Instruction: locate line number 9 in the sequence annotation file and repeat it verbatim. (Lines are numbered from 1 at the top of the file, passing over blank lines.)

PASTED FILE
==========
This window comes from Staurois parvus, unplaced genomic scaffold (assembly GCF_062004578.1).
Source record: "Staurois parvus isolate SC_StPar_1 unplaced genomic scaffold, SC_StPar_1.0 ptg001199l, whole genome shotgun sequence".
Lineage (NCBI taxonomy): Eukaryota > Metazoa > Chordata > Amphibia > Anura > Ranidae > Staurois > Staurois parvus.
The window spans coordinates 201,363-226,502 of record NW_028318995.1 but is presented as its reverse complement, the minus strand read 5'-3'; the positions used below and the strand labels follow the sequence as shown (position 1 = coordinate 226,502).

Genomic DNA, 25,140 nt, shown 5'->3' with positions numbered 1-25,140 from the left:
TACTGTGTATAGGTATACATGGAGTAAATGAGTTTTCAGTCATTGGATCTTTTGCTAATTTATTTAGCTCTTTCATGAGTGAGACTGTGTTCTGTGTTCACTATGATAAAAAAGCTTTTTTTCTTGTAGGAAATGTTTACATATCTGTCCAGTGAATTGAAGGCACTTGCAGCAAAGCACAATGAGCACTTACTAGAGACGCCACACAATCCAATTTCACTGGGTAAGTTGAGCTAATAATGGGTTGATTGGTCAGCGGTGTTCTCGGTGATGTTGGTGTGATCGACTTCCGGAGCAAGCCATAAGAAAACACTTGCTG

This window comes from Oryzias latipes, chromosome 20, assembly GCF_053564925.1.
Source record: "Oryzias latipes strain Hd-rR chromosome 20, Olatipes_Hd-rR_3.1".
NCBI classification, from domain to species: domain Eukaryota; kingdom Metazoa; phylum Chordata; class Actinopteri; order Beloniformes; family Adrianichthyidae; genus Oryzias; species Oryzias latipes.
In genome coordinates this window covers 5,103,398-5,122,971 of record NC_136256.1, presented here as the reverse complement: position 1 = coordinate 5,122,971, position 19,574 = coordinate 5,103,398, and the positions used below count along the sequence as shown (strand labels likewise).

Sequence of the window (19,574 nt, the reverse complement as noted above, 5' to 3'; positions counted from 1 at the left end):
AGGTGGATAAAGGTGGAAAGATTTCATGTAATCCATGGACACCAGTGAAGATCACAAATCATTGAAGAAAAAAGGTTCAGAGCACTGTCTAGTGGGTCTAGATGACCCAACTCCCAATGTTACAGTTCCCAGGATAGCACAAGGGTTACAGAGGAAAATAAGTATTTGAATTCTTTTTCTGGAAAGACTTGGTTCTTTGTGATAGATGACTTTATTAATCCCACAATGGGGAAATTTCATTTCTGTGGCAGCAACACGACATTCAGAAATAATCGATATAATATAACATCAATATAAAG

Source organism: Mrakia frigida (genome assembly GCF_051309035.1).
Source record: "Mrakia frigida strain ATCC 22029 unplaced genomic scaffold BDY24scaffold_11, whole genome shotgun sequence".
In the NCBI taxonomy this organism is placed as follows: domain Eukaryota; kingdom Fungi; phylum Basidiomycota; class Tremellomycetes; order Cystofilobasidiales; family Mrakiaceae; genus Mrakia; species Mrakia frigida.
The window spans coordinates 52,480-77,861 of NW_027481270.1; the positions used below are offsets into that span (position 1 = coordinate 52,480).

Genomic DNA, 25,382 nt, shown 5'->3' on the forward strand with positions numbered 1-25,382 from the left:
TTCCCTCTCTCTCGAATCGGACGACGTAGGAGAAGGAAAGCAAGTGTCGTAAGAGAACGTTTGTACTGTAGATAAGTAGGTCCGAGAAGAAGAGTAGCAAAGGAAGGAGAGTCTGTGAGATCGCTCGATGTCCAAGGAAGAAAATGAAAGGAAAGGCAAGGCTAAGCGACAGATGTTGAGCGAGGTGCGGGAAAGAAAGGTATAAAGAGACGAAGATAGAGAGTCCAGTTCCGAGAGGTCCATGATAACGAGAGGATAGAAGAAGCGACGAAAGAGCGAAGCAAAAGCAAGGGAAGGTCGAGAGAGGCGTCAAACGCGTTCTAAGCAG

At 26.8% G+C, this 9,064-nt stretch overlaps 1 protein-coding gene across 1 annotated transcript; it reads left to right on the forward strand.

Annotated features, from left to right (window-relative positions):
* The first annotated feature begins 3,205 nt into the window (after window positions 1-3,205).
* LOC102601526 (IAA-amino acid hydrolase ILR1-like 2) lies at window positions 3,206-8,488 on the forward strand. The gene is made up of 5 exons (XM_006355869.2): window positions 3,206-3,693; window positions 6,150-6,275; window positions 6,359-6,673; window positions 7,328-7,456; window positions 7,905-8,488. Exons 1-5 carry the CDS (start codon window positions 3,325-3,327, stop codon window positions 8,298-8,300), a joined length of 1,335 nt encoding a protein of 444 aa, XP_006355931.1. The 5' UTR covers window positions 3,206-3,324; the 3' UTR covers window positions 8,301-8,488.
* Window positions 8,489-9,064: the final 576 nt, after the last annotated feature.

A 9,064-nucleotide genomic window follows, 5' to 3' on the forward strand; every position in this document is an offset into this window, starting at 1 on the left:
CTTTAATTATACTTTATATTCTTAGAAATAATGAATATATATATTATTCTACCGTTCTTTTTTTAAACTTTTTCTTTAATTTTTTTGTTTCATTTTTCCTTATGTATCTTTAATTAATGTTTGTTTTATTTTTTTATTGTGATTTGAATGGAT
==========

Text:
NCBI classification, from domain to species: domain Eukaryota; kingdom Metazoa; phylum Chordata; class Actinopteri; order Beloniformes; family Adrianichthyidae; genus Oryzias; species Oryzias latipes.